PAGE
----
Editor’s Note: This is “Part 2” of a 2-part series. “Part 1: Who Is Responsible for Losses?” we published previously.
This article is mostly for brick-and-mortar retailers, as the October 2015 rule changes, which I discussed in “Part 1,” are specific to card-present merchants. However, ecommerce merchants should understand the potential impact, as some observers predict that EMV’s added security at the card-present level will result in more fraudulent transactions for cards not present.
Currently, card-present counterfeit losses are generally the responsibility of the issuing bank. However, on October 1, 2015 the card companies are changing the rules for that responsibility.
On that date, the lowest form of security will be responsible for these chargeback losses. That means a card-present merchant will likely be responsible for the chargeback loss if a transaction involved counterfeit card with a chip embedded, but the merchant did not have a point-of-sale device that could properly read and transmit EMV chip card information.
Therefore, the first decision merchants need to make is whether they want the financial responsibility for these chargebacks or, alternatively, if they want to invest in the proper POS device to read and transmit EMV chip card information.
I suspect the card companies are hoping that the liability shift will convince most merchants to obtain EMV POS devices. However, having the EMV devices could help merchants serve their clientele, as cardholders are concerned about identify and card theft and many will presumably appreciate the added security of EMV.
In fact, as a consumer I’m already irritated by major retailers that cannot process my chip cards. Cardholders will likely learn to appreciate the added security of EMV. If so, how will your customers view your business if you can’t process the chip card information?
Also, bad guys tend to go to the point of least resistance. If you cannot process the EMV chip card data, you may be the point of least resistance. This is also the reason why some entities believe ecommerce merchants will see more fraudulent transactions. Therefore, ecommerce merchants should discuss potential increases in fraudulent activity and any information and tools the provider has to prevent it.
EMV Factors to Understand
- PIN-enabled devices. Most chip cards will likely be “chip-and-signature” versus “chip-and-PIN.” In other words, the cardholder’s signature will be required instead of a PIN number. However, some issuers may require their cardholders to use a PIN number, which may create difficulties and added cost for certain merchants.
For example, restaurants generally have their POS devices away from the cardholder. Those restaurants may have to invest in wireless EMV PIN pads or other solutions to enable chip-and-PIN at the table. Also, service businesses, such as physicians’ offices, often have their POS devices behind the front desk window. They may need to buy an EMV PIN pad that connects to their POS device, so customers have privacy while entering their PIN number.
- Apple Pay requires NFC capability. Not all providers can currently process Apple Pay, even if you have a NFC receiver, because Apple Pay uses a format called tokenization so customers don’t have to enter their card information at the POS device.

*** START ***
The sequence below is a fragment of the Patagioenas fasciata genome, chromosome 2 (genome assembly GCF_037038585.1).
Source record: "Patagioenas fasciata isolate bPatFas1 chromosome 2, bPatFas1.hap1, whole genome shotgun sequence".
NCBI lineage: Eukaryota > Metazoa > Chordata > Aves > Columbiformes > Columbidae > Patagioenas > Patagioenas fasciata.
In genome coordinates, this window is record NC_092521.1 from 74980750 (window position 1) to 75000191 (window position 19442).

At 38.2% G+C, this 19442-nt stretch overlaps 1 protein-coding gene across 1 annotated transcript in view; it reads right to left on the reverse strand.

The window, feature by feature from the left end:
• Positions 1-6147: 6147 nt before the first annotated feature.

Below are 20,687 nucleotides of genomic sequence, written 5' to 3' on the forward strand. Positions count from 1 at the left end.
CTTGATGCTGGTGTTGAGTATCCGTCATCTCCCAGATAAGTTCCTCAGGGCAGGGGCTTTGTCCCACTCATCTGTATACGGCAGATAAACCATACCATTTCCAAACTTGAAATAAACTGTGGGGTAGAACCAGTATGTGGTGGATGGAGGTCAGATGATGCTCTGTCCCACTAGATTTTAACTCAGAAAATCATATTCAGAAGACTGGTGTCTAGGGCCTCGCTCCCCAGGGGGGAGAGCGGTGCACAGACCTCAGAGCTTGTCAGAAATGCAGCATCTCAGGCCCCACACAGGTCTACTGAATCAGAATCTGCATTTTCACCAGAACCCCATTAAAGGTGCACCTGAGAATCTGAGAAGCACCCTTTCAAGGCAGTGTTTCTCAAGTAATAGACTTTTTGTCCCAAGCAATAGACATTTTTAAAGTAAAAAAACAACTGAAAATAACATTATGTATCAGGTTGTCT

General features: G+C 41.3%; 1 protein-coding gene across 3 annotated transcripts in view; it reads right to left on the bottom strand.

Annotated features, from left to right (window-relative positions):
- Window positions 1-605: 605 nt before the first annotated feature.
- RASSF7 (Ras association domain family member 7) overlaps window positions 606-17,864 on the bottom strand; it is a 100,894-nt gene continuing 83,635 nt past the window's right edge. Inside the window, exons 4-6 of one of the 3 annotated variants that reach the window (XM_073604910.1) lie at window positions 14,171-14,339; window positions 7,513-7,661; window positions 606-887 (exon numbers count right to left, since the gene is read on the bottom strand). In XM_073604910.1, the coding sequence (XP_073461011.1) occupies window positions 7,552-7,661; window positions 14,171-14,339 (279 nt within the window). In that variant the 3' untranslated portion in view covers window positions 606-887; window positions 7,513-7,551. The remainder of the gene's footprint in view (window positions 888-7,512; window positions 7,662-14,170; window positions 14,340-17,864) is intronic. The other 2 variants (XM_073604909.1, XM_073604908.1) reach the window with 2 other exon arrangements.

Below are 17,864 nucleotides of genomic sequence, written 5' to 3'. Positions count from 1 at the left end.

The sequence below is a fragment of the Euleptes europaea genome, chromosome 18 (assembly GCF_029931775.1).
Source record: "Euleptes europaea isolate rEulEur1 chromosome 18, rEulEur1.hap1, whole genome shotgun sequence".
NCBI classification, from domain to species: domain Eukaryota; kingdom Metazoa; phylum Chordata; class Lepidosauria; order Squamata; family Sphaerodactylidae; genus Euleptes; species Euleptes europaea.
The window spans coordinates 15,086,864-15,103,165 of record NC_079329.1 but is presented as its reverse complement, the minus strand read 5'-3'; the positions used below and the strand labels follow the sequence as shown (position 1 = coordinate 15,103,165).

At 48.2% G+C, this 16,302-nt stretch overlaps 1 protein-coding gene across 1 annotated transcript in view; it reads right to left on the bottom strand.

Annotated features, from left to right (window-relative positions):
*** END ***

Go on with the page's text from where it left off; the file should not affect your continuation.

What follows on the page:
- Chip cards can be processed as contact or contactless. An EMV POS device should recognize a chip card if it is swiped, and prompt the merchant to insert the card in the EMV slot, to read the chip data. In this case, the card is left in the slot during the entire transaction process.
Some POS devices and PIN pads have NFC (near field communication) capability to enable a contactless transaction. NFC capable devices can read the chip information if the chip or other NFC enabled devices, such as a cellphone, are placed within a couple inches of the NFC receiver.
- Merchants that have software-based POS systems should discuss EMV with their POS provider. Not all POS systems currently have an EMV solution. Therefore, merchants should make EMV part of the discussions when reviewing different POS systems.
- Merchants should train their staff on EMV acceptance. Visa offers a PDF brochure on EMV that can help. Also, VeriFone, a terminal manufacturer, has produced this video, which is helpful.
What Should EMV POS Devices Cost?
The good news is this: If you have obtained a new terminal in the last two or three years, it is likely EMV capable. It may require an upgrade and your provider may have a swap-out program at a reduced cost or no cost to enable chip card processing.
If you need a new EMV terminal or PIN pad, realize that it generally costs the provider $200 to $300 for a new EMV terminal and roughly $100 to $125 for a new EMV PIN pad. Wireless devices are more.
What you will pay is up to your provider’s business plan and your negotiation skills. I’ve found most reputable providers are not charging more than $350 for an EMV terminal and $150 for an EMV PIN pad. If you have a salesperson that is willing to review your needs, recognized the value of that service, as well as the salesperson’s travel and time when determining a reasonable cost.
Lastly, as I’ve written many times, I detest lease programs. I have heard of EMV terminals being leased for up to $99 per month for 48 months. If your provider or salesperson tries to lease the equipment to you, find a new provider — for more reasons than just the equipment lease.
The purpose of this series is to provide a general overview of EMV chip cards, the liability changes on October 1, 2015, and the decisions card-present merchants will have to make specific to EMV acceptance. Merchants must discuss specific needs with their provider, salesperson, and POS vendor to ensure they meet the October 1, 2015 liability requirements.